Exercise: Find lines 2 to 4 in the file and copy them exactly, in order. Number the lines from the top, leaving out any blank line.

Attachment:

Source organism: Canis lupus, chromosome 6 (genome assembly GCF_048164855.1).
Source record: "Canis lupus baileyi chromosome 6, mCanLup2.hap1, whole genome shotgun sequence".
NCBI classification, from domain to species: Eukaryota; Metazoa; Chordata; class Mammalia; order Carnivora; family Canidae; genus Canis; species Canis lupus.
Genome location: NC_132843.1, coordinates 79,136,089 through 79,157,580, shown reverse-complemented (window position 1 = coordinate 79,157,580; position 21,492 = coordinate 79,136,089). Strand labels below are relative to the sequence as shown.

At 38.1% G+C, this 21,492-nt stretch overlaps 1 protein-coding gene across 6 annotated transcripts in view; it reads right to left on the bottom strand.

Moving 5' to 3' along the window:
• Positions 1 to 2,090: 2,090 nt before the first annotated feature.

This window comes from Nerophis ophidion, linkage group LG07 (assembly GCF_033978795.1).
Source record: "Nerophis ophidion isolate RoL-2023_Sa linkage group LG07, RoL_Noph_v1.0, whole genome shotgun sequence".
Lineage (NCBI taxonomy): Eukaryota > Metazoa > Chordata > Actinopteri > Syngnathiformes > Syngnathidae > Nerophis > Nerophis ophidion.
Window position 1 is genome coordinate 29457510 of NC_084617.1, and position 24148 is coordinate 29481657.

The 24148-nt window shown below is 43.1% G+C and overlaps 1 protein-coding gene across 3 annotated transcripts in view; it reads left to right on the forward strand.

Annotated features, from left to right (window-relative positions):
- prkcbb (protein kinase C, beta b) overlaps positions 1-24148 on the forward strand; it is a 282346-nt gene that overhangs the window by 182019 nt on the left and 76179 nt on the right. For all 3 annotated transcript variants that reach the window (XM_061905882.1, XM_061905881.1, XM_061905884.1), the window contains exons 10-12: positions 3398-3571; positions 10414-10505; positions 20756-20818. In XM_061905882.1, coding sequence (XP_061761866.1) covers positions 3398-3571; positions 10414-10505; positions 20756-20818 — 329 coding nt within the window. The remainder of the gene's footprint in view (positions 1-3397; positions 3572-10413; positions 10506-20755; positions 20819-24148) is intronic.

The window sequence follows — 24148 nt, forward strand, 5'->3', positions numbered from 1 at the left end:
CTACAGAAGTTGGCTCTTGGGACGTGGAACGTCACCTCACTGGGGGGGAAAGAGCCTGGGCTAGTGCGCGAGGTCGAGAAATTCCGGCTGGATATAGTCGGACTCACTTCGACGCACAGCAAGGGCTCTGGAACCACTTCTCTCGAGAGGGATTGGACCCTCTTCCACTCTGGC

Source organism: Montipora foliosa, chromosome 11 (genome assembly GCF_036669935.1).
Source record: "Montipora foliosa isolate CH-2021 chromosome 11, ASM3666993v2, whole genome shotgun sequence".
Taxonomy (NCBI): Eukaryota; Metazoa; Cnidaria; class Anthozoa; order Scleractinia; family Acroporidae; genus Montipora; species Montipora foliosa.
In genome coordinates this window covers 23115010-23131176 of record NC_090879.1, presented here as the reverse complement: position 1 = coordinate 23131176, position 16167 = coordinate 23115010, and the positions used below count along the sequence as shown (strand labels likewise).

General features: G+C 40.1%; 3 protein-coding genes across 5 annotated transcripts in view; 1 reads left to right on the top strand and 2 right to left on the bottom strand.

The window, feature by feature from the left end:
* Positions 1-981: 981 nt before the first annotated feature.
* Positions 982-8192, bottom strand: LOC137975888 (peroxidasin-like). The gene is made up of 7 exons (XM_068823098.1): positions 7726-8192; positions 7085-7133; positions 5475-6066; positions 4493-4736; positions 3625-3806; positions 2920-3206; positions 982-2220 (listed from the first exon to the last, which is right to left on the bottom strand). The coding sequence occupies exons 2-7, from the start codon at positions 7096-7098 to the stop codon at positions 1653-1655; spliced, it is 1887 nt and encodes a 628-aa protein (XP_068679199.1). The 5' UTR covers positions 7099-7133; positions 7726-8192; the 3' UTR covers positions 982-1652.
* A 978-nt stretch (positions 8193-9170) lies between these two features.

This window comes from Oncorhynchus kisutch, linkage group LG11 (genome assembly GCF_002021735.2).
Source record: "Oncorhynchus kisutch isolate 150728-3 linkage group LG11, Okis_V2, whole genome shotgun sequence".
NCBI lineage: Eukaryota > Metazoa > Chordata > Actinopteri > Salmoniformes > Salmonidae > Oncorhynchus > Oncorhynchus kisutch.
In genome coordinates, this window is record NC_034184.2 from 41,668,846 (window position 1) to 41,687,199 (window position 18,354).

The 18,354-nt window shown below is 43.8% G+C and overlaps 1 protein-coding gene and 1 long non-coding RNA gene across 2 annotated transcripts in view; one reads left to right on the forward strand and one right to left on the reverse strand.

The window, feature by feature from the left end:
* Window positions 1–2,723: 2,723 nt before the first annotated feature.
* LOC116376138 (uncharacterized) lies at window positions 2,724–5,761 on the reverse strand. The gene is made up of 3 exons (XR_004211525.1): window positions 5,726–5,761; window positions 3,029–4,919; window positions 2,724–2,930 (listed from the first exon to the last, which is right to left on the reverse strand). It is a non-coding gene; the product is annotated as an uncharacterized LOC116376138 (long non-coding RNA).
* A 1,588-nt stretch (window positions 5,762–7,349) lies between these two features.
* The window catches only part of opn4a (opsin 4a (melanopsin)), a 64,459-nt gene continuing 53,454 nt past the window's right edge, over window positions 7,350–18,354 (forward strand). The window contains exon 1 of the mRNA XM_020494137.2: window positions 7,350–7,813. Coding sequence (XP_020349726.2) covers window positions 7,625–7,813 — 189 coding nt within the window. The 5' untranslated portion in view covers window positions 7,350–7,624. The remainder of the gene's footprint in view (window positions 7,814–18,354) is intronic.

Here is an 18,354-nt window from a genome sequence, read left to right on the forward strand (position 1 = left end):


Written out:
Source record: "Canis lupus baileyi chromosome 6, mCanLup2.hap1, whole genome shotgun sequence".
NCBI classification, from domain to species: Eukaryota; Metazoa; Chordata; class Mammalia; order Carnivora; family Canidae; genus Canis; species Canis lupus.
Genome location: NC_132843.1, coordinates 79,136,089 through 79,157,580, shown reverse-complemented (window position 1 = coordinate 79,157,580; position 21,492 = coordinate 79,136,089). Strand labels below are relative to the sequence as shown.